A little boy spends each night looking under his bed, making sure the door is locked, opening and closing his blinds 5 times, and brushing his teeth for exactly 45 seconds—he can’t sleep until he does. His mom realizes this might be a sign. She was right: the doctor informs her that he has obsessive compulsive disorder.
He’s an accomplished businessman that appears to have it all together. But he actually has terrible social anxiety. All of his colleagues think that he’s too busy making deals and getting ahead on work to make it out on the weekends or to weekly lunches, but in reality, he’s terrified of being judged by others—a characterization of social anxiety disorder.
A young woman, known for her contagious positivity and outgoing personality, has had trouble getting out of bed lately. She’s no longer excited about going to work or coaching her soccer team each day. Instead, she’s sad, uninterested, and tired all of the time. It’s time to go to therapy for her depression, she realizes.
People of all ages, all over the world, struggle with mental illness—their debilitating effects as well as the stigma that comes with it. And sometimes they even begin to question if they are strange or unfit for society due to their mental illness. Despite the many myths and misconceptions out there that wrongfully stereotype the mentally ill, the answer is no: those who suffer with mental illness are not unfit for society. In fact, they are smart and they are capable, just like the rest of us; they do not need to change, these misconceptions do. Here are five common misconceptions about mental illness that need to be confronted and corrected:
1) Misconception: The mentally ill are not ill at all—they’re just making excuses.
Some believe that mental illness is made-up. They think that it’s an excuse for attention or for failure—but this just isn’t true. Mental illness is real, its effects are real. People with depression really do have trouble getting out of bed in the morning; people with anxiety really do have trouble concentrating. But still, these individuals find the strength to fight back against their disorders. And for that, they are strong, not weak.
2) Misconception: If they change their attitude, then they can beat it.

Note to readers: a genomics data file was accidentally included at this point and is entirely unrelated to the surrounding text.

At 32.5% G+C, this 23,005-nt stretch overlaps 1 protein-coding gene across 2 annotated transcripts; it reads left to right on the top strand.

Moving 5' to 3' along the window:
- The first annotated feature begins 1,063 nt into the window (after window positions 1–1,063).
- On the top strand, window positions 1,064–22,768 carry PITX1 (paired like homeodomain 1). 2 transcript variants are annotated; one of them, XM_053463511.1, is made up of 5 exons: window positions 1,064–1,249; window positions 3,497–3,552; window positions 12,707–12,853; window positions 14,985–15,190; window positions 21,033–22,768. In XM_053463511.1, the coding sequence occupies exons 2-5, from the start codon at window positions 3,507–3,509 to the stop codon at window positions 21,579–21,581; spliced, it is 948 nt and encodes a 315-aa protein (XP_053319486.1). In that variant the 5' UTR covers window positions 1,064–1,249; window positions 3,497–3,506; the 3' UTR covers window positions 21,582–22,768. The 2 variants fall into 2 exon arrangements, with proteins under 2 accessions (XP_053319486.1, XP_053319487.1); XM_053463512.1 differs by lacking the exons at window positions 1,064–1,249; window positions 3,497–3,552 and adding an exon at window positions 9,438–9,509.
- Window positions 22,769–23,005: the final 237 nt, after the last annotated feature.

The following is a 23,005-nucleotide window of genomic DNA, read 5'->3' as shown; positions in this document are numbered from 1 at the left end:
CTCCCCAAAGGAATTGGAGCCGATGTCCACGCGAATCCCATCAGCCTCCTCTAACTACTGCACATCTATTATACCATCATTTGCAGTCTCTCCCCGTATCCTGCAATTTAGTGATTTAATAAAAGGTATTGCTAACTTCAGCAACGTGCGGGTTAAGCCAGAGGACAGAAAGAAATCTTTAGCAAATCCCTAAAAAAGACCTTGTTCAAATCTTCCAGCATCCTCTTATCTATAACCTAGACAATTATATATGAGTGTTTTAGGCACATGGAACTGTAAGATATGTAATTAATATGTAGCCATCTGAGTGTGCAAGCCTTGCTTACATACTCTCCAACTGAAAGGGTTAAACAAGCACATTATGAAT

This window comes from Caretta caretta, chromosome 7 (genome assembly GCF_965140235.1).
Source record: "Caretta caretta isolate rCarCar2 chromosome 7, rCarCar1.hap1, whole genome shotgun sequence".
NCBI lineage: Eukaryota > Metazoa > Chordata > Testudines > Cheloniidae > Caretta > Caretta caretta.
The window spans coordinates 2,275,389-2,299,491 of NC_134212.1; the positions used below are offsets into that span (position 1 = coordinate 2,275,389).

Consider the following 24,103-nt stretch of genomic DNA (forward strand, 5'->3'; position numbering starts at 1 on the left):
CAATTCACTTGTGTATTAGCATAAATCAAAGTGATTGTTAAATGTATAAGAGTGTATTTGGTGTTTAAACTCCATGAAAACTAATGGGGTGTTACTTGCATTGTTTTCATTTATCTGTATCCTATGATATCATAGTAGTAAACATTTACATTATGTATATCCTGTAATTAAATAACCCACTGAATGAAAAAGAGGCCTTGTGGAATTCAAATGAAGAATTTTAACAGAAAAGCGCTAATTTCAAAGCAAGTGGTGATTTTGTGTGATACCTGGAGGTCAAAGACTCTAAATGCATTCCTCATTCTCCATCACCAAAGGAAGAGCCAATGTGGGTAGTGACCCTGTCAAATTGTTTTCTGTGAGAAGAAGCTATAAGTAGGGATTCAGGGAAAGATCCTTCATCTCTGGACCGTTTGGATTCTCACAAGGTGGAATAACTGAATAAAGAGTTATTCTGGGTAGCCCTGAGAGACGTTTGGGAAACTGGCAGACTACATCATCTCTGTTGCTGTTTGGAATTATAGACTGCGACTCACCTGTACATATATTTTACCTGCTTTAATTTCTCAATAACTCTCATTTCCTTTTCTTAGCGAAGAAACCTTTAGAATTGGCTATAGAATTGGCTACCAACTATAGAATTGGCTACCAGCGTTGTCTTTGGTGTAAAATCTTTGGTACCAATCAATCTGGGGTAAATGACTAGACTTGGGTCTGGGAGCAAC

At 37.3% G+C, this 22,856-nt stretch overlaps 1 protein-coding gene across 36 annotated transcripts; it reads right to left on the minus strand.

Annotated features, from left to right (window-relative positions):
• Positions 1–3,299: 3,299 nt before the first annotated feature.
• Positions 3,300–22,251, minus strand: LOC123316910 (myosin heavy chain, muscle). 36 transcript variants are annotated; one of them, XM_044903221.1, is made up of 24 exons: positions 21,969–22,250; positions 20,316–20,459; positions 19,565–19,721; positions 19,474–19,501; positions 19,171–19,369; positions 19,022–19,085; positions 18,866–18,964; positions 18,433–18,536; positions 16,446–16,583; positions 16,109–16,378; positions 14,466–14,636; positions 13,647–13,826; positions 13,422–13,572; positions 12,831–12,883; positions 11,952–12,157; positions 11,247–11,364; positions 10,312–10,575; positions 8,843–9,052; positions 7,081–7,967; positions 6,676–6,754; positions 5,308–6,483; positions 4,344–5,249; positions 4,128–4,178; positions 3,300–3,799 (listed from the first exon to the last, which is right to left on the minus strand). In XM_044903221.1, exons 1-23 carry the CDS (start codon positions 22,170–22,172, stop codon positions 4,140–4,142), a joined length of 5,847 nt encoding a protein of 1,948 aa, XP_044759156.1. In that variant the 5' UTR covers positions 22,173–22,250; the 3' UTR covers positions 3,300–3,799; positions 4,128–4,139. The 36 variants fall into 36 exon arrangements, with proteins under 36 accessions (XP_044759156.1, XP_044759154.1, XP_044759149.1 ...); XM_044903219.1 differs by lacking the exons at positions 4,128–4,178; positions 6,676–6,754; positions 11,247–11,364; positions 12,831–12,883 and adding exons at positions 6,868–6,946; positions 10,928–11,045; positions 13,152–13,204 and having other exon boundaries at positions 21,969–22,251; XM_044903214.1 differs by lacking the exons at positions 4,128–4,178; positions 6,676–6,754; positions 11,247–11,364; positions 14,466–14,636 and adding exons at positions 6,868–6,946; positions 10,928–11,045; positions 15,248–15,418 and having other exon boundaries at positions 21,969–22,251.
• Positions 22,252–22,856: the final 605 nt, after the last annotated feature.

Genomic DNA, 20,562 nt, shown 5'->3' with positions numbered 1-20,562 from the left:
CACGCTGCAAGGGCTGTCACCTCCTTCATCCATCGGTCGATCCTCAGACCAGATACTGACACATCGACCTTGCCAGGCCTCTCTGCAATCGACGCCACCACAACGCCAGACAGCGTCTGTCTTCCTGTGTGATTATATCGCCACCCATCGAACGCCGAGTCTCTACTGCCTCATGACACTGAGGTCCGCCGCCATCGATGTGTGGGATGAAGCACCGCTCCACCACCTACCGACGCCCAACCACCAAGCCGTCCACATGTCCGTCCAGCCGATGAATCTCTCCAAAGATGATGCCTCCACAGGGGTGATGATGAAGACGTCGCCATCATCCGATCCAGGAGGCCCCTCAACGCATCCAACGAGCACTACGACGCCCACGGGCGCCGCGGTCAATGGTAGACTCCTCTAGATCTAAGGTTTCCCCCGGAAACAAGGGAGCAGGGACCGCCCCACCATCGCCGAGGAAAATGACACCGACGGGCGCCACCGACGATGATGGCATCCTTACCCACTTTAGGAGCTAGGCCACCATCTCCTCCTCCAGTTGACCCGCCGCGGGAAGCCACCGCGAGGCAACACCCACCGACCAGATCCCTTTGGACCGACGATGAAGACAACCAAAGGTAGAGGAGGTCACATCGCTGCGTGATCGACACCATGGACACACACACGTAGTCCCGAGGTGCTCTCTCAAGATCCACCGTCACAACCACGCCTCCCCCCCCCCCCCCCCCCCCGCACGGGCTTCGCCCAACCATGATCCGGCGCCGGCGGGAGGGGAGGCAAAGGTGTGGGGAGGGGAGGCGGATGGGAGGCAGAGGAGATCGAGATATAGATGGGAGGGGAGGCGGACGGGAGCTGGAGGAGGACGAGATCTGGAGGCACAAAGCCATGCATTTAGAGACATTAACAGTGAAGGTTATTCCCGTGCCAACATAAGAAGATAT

Another widespread misconception is that people with mental disorders can simply snap out of it, or change their attitude and get better. But in reality, a lot of mental disorders will never completely absolve. And the ones that do typically owe it all to the hard work of the affected individual and the treatment he or she used, such as psychotherapy or medication. Sometimes, the disorder cannot even be treated directly, only the harmful symptoms (e.g., discomfort, paranoia, nerves, etc.) that come with it.
3) Misconception: People with mental illnesses are unstable and incapable.
Some go as far as saying the mentally ill are unstable and incapable of taking care of their families or functioning on a normal basis. While severe forms of certain disorders can hinder individuals significantly, altering life as they once knew it, the majority of those affected by mental health disorders are able to function normally: they go to school, they succeed at their jobs, and they enjoy time with their loved ones. While it may take treatment to get these individuals back to feeling like their selves, they are absolutely capable of living a truly great life just like the rest of us.
4) Misconception: The mentally ill are dangerous beings.
Without even realizing it, many of us stigmatize people with mental illnesses as dangerous. But in reality, studies have shown that people suffering from mental health disorders are actually more likely to become victims of violence than to be the attackers. Still, people fear their friends who have bipolar disorder and strangers that show signs of schizophrenia. But next time, try to remember that people with mental illnesses will likely only become violent out of self-defense if they are first subjected to violence.
5) Misconception: Mental illness exists, but it is not common.
Some people acknowledge that mental illness exists, but they don’t think it’s a common problem nor does it likely affect those around them. A recent study by the National Institute of Mental Health shows that 18.5% of American adults—which is equivalent to about 43.8 million people—will suffer from some type of mental illness in any given year. And among adolescents (ages 13 to 18), that number increases to 20%. So, you may not be able to tell that your neighbor has depression, or that your coworker has post-traumatic stress, but that doesn’t mean they’re not suffering and that the mental illness isn’t there. Mental illness affects millions of people worldwide every single day.
Mental illness can be tough to come to terms with, tough to treat, and even tough to understand or talk about. But the truth of the matter is that it does exist. And despite the symptoms and the effects and the stigmas that come with it, your mental illness does not make you any less of a human being. It just might make you a stronger one.